That would be the relay box, remove the lid and remove the relay that controls the cooling fan circuit. and that would be the one making the clicking noise. It will probably be very hot, If you have pulled the right one the cooling fan will turn off. Replace it with a new one. Should be fine now, however in the event that the problem does not go away then replace the engine coolant temperature sensor. Good Luck From Ernie @ RedDeer, Alberta, Canada.

Jan 14, 2011 | 2002 Saturn L-Series

3 Answers

We need to replace a fan belt that broke. Does

You can do it. If it takes longer than 10 minutes something is wrong. If its a V8 make sure the tensioner is good, Fan belts rarely just "break" so check all the pulleys.

Dec 16, 2009 | 1995 Jeep Grand Cherokee

3 Answers

Water pump

buy new pump and then proceed to take off front of engine as that is where pump is located will be right behind fan blade

Oct 27, 2009 | 1995 Mitsubishi Montero

1 Answer

Replace timing belt

1993–96 2.3L and 2.6L Engines
  1. Disconnect the negative battery cable.
  2. Loosen and remove the engine accessory drive belts.
  3. Remove the cooling fan assembly and the water pump pulley.
  4. Drain the fluid from the power steering reservoir.
  5. Unbolt and remove the power steering pump. Unbolt the hydraulic line brackets from the upper timing cover and move the pump out of the work area without disconnecting the hydraulic lines.
  6. Disconnect and remove the starter motor if a flywheel holder (part No. J–38674) is to be used.
  7. Remove the upper timing belt cover.
  8. Rotate the crankshaft to set the engine at TDC/compression for the No. 1 cylinder. The arrow mark on camshaft sprocket aligns with mark on the rear timing cover.
  9. Remove the crankshaft pulley.
  10. Remove the lower timing belt cover.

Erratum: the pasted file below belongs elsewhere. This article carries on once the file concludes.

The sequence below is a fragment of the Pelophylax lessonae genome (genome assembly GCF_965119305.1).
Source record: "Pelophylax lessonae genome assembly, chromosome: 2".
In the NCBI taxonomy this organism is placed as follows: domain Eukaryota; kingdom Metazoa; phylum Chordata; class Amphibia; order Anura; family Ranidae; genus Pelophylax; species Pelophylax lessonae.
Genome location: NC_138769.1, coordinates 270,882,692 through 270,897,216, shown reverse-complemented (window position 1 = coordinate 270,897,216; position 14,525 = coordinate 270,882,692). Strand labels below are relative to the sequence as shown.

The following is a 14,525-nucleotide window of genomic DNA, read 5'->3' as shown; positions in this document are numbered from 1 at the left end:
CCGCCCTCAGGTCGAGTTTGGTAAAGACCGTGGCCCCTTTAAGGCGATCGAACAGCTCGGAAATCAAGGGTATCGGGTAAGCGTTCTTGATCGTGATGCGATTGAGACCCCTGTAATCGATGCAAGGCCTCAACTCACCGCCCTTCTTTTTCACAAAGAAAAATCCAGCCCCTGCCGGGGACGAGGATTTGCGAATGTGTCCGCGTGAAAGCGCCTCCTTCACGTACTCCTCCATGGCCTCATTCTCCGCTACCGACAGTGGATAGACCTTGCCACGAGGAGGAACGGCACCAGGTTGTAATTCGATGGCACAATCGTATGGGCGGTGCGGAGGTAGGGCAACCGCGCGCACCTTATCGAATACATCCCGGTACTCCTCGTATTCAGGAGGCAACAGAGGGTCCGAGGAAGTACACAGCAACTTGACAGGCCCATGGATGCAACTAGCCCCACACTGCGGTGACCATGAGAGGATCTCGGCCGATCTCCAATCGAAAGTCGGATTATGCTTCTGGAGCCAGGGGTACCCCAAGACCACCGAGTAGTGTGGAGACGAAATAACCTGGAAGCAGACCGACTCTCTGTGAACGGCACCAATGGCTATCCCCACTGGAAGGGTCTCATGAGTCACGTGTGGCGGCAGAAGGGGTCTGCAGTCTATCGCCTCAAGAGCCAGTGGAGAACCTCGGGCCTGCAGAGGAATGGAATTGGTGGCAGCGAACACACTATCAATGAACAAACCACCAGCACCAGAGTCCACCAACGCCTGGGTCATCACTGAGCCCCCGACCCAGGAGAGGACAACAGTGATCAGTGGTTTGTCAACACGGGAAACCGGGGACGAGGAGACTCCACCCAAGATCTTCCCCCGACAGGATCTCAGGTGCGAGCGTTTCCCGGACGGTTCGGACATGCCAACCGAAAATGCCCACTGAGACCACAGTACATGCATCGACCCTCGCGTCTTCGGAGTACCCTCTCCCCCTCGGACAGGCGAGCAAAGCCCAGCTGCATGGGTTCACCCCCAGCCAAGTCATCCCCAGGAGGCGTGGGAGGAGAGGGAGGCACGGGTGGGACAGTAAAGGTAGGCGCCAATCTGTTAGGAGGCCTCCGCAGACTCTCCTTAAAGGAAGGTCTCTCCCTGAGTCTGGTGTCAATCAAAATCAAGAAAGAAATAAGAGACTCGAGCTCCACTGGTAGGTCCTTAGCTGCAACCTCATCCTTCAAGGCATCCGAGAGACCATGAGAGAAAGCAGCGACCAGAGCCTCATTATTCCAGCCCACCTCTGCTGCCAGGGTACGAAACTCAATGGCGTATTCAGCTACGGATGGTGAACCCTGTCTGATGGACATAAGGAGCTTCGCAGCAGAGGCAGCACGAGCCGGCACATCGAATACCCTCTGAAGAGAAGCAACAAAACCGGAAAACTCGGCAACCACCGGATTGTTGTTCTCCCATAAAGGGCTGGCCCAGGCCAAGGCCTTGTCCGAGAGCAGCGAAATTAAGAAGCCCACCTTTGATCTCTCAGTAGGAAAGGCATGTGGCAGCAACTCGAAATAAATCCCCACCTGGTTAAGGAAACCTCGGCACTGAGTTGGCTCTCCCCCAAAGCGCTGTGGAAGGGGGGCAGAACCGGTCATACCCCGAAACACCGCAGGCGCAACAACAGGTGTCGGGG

11. Verify that the engine is set at TDC/compression for the No. 1 cylinder. The notch on the crankshaft sprocket aligns with the pointer on the oil seal retainer.
  12. Release and remove the tensioner spring to release the timing belt's tension.
  13. Remove the timing belt.
  14. Unbolt the tensioner pulley bracket from the engine's front cover.
  15. If necessary, unbolt and remove the camshaft sprockets. Use a puller to remove the crankshaft pulley if necessary. Don't loose the crankshaft sprocket key. To install:
  16. Install the camshaft and crankshaft sprockets if they were removed. Align the timing marks and be sure to install any keys. Tighten the camshaft sprocket bolt to 43 ft. lbs. (59 Nm).
  17. Install the tensioner assembly. Tighten the tensioner mounting bolt to 14 ft. lbs. (19 Nm). Tighten the cap bolt to 9 ft. lbs. (13 Nm).
  18. Make sure the crankshaft and the camshaft sprockets are aligned with their timing marks. Install the timing belt onto the sprockets using the following sequence: first, crankshaft sprocket; second, oil pump sprocket; third, camshaft sprocket.
  19. Loosen the tensioner mounting bolt. This will allow the tensioner spring to apply pressure to the timing belt.
  20. After the spring has pulled the timing belt as far as possible, temporarily tighten the tensioner mounting bolt to 14 ft. lbs. (19 Nm). NOTE: Remove the flywheel holder before rotating the crankshaft. Reinstall the holder to torque the crankshaft pulley bolt.
  21. Rotate the crankshaft counterclockwise two complete revolutions to check the rotation of the belt and the alignment of the timing marks. Listen for any rubbing noises which may mean the belt is binding.
  22. Loosen the tensioner pulley bolt to allow the spring to adjust the correct tension. Then, retighten the tensioner pulley bolt to 14 ft. lbs (19 Nm).
  23. Install the lower timing cover and the crankshaft pulley.
  24. Tighten the crankshaft pulley bolt to 87 ft. lbs. (118 Nm). Tighten the small pulley bolts to 6 ft. lbs. (8 Nm).
  25. Install the upper timing cover.
  26. Install the starter if it was removed. Tighten the bolts to 30 ft. lbs. (40 Nm).
  27. Install the power steering pump. If the hydraulic lines were disconnected, refill and bleed the power steering system.
  28. Install the water pump pulley and tighten its nut to 20 ft. lbs. (26 Nm).
  29. Install the cooling fan assembly.
  30. Install and adjust the accessory drive belts.
  31. Connect the negative battery cable.

Jun 26, 2009 | 1995 Isuzu Trooper

3 Answers

Noisy water pump pulley,alternator pulley..timing belt tensioner

I have a 1995 xj6....same problem. I replaced the belts, water pump, and the alternator. Still does it. As I play with the tension on the belt (belt that drives water pump, alternator) it goes away and comes back. If I remove the belt, the metal to metal screech stops. I then, with just the belt, turned the main pulley on the front of the engine, and there was the sound! The main pulley has 2 belts that run on it. Also, 2 pulley tracks. They SHOULD move simultaneously and be super meshed. But the rear one moves on its own under tension until it warms up and I guess, the bushing maybe expands. do I fix it??????

Nov 19, 2008 | 1995 Jaguar XJ-R